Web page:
It has definitely been an interesting week this week. Work has had some highs and lows, as has life outside of the corporate world.
Lows included hitting my head against the brick wall which is the Student Loans Company - these people have no concept of the fact that I am not telepathic. They sent me a letter, dated the 10th March, stating that my next loan repayment was due on the 10th March... And then when I went onto their website to try to make a payment, it wouldn't get to the point where it would let me put in my card details, so I couldn't make a payment anyway! It also took quite a bit of looking to discover that they charge a whacking great percentage if you are paying from a "for'n" bank account. So, I have sent them a long email, with scanned payslips showing deductions attached, asking them to tell me how much I owe them in total (due to the way the loans are administered, nothing gets updated until after the end of March, however the interest still mounts up), and then I'm going to pay off the balance using money (eventually aimed for a house and car deposit) that is still sat in the UK waiting for the exchange rate to pick itself off the floor. It will just be easier that way!
I also had a meeting first thing Monday morning, in which I needed a Senior Level decision, and had stayed late on Friday and came in an hour early on Monday to prepare for. Unfortunately, my item was 8th on the agenda. Items 3 and 4 involved a colleague of mine who, partially due to his length of service in the field, takes his own, very singular view of events. Quite often the opposite to what was actually decided. Because of his expertise, there is a tendency amongst the people that he works with and for to just defer to his judgement. However, our CIO is not one of those people, and she wanted a full explanation of item 4. Which took the remainder of the meeting time and then some. Very frustrating, particularly when my bit would have only taken five minutes. Fortunately, the delay has allowed me a bit more time to think about the project, and hopefully I'll still be able to get a decision before my next deadline!
Another low turned out to actually start climbing up towards the highs... I got asked to pop into a meeting with one of my colleagues regarding an email I'd sent her. The email itself was fairly innocuous, asking her to confirm the contracts that were held against her budget code. Unfortunately, there turned out to be a couple of cans of worms hidden in there, one which was easily solvable (even though it will require a chunk of paperwork), the other which just got messier and messier as I kept on digging! It also required me to learn how to use the Oracle financial system, and is going to have an interesting outcome, whatever we decide to do. So - whilst it was a headache which I could have done without, it has become very intriguing, and has also highlighted an urgent need for process chance (which we were aware needed to be done, but, because it will lead to extra work for some people, was difficult to put across), and I think I now have enough ammunition to get it to stick.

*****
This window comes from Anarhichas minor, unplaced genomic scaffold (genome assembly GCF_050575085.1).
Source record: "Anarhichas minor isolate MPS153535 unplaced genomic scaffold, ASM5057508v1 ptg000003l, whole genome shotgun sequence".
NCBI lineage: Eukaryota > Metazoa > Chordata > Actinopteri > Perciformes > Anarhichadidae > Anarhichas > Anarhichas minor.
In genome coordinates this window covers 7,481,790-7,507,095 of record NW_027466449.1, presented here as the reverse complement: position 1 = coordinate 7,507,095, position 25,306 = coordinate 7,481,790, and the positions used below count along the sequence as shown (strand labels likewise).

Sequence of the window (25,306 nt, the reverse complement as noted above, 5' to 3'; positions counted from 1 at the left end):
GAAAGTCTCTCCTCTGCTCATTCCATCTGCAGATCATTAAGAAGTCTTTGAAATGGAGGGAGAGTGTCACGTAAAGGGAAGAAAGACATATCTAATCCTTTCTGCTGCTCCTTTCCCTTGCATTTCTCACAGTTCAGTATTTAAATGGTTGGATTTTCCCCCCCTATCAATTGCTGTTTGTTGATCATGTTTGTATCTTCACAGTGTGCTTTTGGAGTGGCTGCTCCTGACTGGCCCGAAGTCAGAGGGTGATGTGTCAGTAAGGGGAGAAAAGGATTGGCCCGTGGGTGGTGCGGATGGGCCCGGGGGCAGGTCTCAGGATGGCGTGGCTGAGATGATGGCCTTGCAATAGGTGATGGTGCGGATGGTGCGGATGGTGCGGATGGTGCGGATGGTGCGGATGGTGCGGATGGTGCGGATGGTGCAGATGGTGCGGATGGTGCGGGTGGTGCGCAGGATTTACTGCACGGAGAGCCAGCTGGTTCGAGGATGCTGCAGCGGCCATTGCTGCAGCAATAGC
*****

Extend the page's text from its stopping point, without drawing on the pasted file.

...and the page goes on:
However, even with the lows, there have been very many more highs this week. They have included:
Getting confirmation from the insurance company that they are going to pay out the claim on John's mouldy boots. Which is a good thing, given that the chap who was looking at them (and who has found a way of cleaning them rather than having to take them to bits and put them back together again) actually fixed them over the weekend. (He said that he wasn't that fussed about the payment, but as he'd put in so much work, I'm very pleased that I can actually give him something back!)
Spotting that my capsicum/pepper plant not only has flowers on it, but now has a pepper growing! (unfortunately, the position of the pepper and the flowers means that I can't actually take that good a photo, so you'll just have to imagine what it looks like...)